On a more physical register, Gale’s work points to the ways that many technologies can be understood as instruments that extend or amplify the body through a relationship to touch. Reproduction connects humans to a desire for extension and amplification both biologically and through industrial processes. By engaging with materials that have properties that are simultaneously acoustic and protective, Gale’s recent work considers the role of audience as a social arena and examines the ways in which silence and noise function as political positions and conditions.

Nikita’s work has recently been exhibited at MoMA PS1 (New York); LACE (Los Angeles); Commonwealth and Council (Los Angeles); Matthew Marks Gallery (Los Angeles); The Studio Museum in Harlem (New York); Rodeo Gallery (London); Ceysson & Benetiere (Paris); and in “Made in L.A. 2018” at the Hammer Museum (Los Angeles). Gale’s work has appeared in numerous publications including The New York Times, Artforum, Art in America, Art21, AQNB, Frieze, Vogue, and Flash Art. Nikita currently serves on the Board of Directors for GREX, the west coast affiliate of the AK Rice Institute for the Study of Social Systems.



Scene Four


Thessia Machado is a visual/sound artist, instrument builder and performer whose work plumbs the materiality of sound and its effect on our shifting perceptions of space. She creates circumstances in which to mine the matter of her pieces for their innate physical properties and the sonic and visual relationships that can arise from their interactions. In improvised and composed performed works, the ensemble of things is augmented by a dynamically responsive and intentionally unpredictable human element. Electronics are almost always implicated.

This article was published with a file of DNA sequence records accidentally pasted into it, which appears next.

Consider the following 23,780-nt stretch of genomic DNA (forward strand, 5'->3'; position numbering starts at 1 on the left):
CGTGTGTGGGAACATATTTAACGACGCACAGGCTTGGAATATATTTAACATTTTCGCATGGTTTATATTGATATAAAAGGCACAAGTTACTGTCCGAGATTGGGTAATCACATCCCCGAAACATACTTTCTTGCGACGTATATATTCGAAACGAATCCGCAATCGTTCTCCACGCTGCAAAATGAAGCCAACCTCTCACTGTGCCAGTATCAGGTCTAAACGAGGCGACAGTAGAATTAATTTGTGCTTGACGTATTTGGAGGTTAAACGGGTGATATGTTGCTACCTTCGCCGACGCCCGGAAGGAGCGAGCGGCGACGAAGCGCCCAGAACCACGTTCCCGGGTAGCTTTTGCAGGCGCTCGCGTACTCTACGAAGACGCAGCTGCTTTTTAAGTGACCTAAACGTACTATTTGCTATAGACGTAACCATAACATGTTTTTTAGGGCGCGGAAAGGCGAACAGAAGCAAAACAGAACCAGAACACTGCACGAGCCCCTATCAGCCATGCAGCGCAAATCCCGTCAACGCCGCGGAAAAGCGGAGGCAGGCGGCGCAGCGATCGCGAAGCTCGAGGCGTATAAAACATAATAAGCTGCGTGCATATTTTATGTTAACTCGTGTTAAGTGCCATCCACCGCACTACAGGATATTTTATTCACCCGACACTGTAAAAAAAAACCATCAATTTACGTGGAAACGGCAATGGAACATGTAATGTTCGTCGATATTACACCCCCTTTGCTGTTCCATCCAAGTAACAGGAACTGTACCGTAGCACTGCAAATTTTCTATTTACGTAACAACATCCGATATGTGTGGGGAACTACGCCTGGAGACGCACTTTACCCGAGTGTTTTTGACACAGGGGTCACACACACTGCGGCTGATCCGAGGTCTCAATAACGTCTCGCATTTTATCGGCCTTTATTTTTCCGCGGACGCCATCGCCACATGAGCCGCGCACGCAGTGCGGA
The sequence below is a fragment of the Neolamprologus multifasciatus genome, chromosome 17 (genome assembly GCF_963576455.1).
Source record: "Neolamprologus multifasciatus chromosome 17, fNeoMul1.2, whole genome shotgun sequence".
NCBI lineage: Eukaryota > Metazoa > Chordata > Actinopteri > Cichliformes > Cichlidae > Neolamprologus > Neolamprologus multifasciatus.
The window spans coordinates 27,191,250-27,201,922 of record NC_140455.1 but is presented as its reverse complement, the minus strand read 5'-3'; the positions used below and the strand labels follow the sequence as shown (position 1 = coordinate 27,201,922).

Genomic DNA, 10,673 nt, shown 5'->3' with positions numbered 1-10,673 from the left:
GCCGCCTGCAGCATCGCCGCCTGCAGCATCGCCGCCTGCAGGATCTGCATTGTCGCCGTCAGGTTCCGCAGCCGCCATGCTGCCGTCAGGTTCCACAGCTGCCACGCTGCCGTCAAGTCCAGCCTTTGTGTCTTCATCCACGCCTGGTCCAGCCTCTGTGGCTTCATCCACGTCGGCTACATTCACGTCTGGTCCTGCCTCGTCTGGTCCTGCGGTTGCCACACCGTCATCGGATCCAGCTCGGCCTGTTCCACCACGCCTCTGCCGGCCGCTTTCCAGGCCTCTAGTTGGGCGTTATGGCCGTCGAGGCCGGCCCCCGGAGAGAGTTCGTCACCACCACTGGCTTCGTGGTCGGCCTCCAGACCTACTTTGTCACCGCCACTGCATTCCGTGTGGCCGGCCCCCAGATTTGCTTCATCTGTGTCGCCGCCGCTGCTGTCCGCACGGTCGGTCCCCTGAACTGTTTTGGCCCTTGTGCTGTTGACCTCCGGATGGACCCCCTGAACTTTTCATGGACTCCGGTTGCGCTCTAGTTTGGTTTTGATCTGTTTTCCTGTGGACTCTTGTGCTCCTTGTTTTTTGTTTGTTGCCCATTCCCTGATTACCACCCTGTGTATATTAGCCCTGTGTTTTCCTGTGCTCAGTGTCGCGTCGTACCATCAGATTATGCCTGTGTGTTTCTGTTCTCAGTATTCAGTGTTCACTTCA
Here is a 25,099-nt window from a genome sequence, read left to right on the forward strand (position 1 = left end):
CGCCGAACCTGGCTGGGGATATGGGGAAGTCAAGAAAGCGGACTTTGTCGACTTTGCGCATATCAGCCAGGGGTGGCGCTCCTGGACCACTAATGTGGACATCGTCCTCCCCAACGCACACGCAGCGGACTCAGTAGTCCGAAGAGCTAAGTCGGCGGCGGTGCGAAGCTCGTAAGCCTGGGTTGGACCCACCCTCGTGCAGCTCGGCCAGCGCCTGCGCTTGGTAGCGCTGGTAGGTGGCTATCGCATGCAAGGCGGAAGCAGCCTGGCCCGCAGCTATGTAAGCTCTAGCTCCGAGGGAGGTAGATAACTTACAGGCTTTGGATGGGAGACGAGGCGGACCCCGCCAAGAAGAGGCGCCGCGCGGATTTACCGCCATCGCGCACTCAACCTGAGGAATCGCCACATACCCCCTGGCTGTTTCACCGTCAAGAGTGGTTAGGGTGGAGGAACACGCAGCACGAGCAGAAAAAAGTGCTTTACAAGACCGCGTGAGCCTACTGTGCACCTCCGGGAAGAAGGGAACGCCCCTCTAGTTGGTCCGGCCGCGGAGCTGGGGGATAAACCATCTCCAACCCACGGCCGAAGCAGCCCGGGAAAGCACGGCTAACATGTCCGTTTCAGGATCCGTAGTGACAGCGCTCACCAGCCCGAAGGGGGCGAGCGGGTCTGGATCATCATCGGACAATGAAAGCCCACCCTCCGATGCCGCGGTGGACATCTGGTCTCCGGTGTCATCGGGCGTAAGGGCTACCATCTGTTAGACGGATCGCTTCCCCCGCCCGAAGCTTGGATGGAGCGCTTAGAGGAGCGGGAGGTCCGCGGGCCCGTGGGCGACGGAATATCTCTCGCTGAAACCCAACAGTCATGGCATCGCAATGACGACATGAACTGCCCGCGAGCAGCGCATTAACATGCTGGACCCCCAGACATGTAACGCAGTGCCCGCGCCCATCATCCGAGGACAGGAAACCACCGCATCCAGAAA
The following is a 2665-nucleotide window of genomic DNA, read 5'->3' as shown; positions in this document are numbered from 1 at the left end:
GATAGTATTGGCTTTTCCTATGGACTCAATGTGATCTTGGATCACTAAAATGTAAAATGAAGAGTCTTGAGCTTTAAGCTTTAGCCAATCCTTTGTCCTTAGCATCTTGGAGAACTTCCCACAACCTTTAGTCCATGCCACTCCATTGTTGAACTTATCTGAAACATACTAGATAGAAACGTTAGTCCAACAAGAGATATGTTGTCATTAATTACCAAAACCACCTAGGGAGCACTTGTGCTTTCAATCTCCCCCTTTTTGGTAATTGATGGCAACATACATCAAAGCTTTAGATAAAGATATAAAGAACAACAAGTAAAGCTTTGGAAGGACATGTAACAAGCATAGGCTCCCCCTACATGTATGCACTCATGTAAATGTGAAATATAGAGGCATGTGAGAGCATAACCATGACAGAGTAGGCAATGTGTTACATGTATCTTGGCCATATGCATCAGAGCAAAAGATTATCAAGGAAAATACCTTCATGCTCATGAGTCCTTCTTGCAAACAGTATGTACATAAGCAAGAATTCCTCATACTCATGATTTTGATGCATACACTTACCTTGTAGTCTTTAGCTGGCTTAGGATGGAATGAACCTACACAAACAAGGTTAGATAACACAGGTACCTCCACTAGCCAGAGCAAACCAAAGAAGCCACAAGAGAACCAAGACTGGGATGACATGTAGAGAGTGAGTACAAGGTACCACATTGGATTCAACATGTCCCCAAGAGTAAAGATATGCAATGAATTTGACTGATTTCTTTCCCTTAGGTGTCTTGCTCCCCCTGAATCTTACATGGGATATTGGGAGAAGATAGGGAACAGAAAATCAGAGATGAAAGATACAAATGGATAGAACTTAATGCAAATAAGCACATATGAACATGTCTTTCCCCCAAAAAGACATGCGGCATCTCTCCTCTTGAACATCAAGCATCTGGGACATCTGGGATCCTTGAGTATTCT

Machado’s sculptures, drawings and sound installations have been broadly exhibited both in the US and Europe; most recently in a solo show at the Arts Club of Chicago in early 2019. She has performed with her handmade and modified instruments in both respectable institutions, such as the Drawing Center, The American Academy in Berlin, Issue Project Room, and in dilapidated basements and experimental spaces throughout Brooklyn and beyond. She was awarded the Berlin Prize at the American Academy in Berlin and the Artist’s Grant from the Foundation for Contemporary Arts in 2017. Machado has attended residencies at The MacDowell Colony, Homesession, Barcelona, Yaddo, Ipark, NARS Foundation, and the Irish Museum of Modern Art. She is a recipient of fellowships from the New York Foundation for the Arts, The Experimental Television Center and The Bronx Museum. In the fall of 2019 Machado was a visiting faculty member at Bennington College, VT, and in the the spring of 2020 she’ll be coaxing righteous/joyous noises from the students at the School of the Art Institute of Chicago.